The number of fatalities of right-wing violence in Berlin has been revised upwards. One of the cases: the murder of Dieter Eich in the Buch district.
The demonstration on Wednesday in Berlin Buch Photo: Rubyimages/F. Boillot
Ernst Busch, Bruno Apitz, Georg Groscurth: The streets in the prefabricated housing district of Berlin-Buch bear the names of resistance during the Third Reich and victims of German fascism. For Dieter Eich, who was murdered by neo-Nazis on the ninth floor of a high-rise building on Walter-Friedrich-Strasse in the night of May 24-25, 2000, there is no street name, not even a memorial stone. Instead, there is a "living memorial" every year.
At least that’s the view of the up to one hundred demonstrators who marched through the district on Wednesday evening. Their annual commemoration of Eich. Accompanied by a dense police line, observed by a dozen local neo-Nazis and repeatedly disturbed by their chants, the procession moves through the winding alleys with the traditional names.
The sporadic residents looking out of their windows hear speeches describing the brutal murder. Dieter Eich had been attacked and maltreated in his apartment by four neo-Nazis. Later they returned to the scene of the crime and killed Eich with a well-aimed stab in the heart, removing any traces that could point to them. In the later trial, the blows and kicks against the victim had been classified as motivated by right-wing extremism, but not the murder. The murder had merely been committed to conceal the original crime and thus had not been politically motivated. This assessment was also followed by the State Criminal Police Office, which had not counted Eich among the victims of right-wing violence until now.
That changed at the beginning of this month. Based on a new study by the Technical University of Berlin, Dieter Eich and six other people killed by neo-Nazis in Berlin are now listed in the official statistics. Instead of two deaths since 1990, the country now counts nine. This is also the result of long-term research by the Tagesspiegel, which has been collecting cases of deadly right-wing extremist violence across Germany since 2000, as has the Amadeu Antonio Foundation.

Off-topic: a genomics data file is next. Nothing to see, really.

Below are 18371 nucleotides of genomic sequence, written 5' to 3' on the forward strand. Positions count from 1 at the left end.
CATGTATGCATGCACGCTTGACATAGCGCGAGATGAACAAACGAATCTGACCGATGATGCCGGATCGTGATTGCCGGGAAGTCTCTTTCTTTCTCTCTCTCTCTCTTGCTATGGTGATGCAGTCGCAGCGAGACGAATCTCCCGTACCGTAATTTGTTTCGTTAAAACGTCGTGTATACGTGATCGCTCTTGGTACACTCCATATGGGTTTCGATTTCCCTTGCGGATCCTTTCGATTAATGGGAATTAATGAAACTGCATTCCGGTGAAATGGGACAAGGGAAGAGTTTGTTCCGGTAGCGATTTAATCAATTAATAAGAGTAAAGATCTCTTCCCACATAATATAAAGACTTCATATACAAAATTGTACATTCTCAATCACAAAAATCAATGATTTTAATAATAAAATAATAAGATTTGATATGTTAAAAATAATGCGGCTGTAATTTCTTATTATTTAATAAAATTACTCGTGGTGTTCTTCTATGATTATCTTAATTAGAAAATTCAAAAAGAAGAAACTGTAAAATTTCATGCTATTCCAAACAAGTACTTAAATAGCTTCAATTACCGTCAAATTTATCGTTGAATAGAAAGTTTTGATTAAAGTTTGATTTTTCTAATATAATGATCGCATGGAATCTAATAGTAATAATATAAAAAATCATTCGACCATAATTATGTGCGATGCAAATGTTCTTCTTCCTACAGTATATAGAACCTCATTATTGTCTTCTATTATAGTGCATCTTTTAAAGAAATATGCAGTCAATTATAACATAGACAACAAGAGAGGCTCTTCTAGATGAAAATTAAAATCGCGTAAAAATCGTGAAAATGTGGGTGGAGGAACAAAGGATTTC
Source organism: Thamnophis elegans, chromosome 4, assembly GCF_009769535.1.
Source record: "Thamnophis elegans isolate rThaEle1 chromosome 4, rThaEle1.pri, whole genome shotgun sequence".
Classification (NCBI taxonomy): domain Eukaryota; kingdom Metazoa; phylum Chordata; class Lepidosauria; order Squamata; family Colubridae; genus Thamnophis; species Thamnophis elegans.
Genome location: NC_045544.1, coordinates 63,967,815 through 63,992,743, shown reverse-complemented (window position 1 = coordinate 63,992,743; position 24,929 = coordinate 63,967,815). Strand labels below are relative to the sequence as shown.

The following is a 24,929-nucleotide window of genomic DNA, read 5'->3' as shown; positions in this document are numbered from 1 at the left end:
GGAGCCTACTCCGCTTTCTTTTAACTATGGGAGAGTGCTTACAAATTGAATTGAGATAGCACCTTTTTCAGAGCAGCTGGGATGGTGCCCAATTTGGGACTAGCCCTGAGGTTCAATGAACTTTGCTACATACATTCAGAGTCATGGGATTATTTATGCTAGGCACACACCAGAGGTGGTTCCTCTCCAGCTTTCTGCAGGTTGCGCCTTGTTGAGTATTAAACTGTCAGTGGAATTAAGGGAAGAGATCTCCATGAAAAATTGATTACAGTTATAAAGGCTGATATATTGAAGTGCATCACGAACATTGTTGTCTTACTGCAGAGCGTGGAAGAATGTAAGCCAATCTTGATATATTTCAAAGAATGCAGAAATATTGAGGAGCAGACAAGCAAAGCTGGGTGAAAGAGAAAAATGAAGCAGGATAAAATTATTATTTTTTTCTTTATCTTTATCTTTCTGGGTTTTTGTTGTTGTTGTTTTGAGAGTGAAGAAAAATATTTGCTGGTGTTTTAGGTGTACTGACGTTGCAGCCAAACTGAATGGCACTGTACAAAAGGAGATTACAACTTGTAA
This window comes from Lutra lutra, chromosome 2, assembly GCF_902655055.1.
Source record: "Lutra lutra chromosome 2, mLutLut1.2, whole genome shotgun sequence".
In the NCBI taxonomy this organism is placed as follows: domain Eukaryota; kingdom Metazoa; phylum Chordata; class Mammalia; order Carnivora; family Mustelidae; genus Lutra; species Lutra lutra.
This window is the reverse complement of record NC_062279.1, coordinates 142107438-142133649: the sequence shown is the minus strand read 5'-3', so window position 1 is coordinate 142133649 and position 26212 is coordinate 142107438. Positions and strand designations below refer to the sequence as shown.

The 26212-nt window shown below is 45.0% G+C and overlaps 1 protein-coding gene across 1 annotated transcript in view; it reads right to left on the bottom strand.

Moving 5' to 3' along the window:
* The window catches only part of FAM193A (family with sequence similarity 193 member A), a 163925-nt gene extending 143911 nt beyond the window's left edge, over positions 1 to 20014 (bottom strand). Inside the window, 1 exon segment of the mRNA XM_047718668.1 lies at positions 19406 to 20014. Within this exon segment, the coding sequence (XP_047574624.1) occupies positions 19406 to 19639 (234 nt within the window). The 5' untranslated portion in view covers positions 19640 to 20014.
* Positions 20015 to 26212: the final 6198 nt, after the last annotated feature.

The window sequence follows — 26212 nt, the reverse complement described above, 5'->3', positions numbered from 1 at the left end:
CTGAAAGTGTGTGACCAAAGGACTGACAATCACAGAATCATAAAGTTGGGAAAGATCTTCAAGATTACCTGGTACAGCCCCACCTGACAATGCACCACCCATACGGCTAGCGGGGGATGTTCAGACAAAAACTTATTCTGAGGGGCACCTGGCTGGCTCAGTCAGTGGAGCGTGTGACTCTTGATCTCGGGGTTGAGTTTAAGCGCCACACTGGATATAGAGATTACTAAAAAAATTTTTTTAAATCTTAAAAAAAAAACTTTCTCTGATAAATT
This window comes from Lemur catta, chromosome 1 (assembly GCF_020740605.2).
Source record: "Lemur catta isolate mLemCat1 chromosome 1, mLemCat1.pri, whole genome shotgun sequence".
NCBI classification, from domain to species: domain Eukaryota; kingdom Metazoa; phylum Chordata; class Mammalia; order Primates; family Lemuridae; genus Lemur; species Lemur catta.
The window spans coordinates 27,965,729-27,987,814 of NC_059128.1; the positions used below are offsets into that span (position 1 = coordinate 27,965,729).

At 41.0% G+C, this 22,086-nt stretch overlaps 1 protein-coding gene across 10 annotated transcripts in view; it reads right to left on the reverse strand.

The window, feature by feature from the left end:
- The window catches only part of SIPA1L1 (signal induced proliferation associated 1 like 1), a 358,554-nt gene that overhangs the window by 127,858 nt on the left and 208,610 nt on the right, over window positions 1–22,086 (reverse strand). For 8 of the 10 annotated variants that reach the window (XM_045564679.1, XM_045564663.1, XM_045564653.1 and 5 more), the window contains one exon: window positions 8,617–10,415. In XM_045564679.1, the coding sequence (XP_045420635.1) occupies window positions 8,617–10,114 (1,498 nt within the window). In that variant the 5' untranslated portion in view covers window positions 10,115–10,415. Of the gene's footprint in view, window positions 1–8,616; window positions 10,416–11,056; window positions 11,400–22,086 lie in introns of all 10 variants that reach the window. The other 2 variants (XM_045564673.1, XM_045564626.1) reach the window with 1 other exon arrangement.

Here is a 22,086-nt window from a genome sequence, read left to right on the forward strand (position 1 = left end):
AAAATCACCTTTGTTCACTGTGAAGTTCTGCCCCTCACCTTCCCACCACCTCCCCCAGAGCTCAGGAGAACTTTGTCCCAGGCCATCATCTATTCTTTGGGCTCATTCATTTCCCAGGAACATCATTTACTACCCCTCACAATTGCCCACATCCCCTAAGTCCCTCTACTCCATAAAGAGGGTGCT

Both also make police statistics in other German states appear very incomplete. For example, with the seven additional victims from Berlin, 83 deaths since reunification are officially counted, but the Tagesspiegel lists a total of at least 150, and the Amadeu-Antonio Foundation 193. Most recently, Brandenburg and Saxony-Anhalt had their numbers corrected upward.
Perpetrator and victim perspective
Robert Ludecke from the foundation explains the discrepancy in the counts with the different view of the crimes: "While the judiciary and police look primarily at the perpetrators and thereby depict a rather limited spectrum of motives, the victim’s perspective is particularly important to us. So, what contributed to the escalation of the crime." The official image of perpetrators very clearly emphasizes highly ideologized individuals. "But not every crime with a racist background, for example, is committed by organized right-wing radicals." Racism or the exclusion of undesirable other groups are sometimes deeply rooted in the middle of society, from which violence can and does arise.
The homeless aid organization also contributed a speech to the demonstration in memory of Dieter Eich in Buch. It is sure: "The motive for the crime was social chauvinism." Eich had been homeless for a long time, at the very bottom of the social ladder. By his own admission, his murderers wanted to "slap an ass." The homeless aid organization also points to reservations and aggression even among the middle class, which in turn perfidiously legitimized outbreaks of violence like the one against Eich. The unemployed initiative Basta emphasizes the same point: "Hatred of the poor belongs to the majority society."
Flowers lay the participants of the demonstration at the house in Walter-Friedrich-Strasse, hold a minute of silence. The police officers prevent further disturbances by neo-Nazis here, only shortly before the end of the way they stand on the ramp of a long closed and neglected junk store, shout "Get lost!", take pictures of the demo, which finds its conclusion at the S-Bahn station. Most of the participants drive back to the inner city districts.
Robert Ludecke hopes that the independent documentaries on right-wing violence will help to establish a realistic picture of the problem that is also recognized by the state. The question of how to correctly count the number of victims of right-wing violence is important, he says, if only so that the question of why the crime was committed can be answered for survivors and suspicions that already exist can be confirmed. But compensation issues also played a role. "Ultimately, it’s about making amends for the failure of the state to protect its citizens."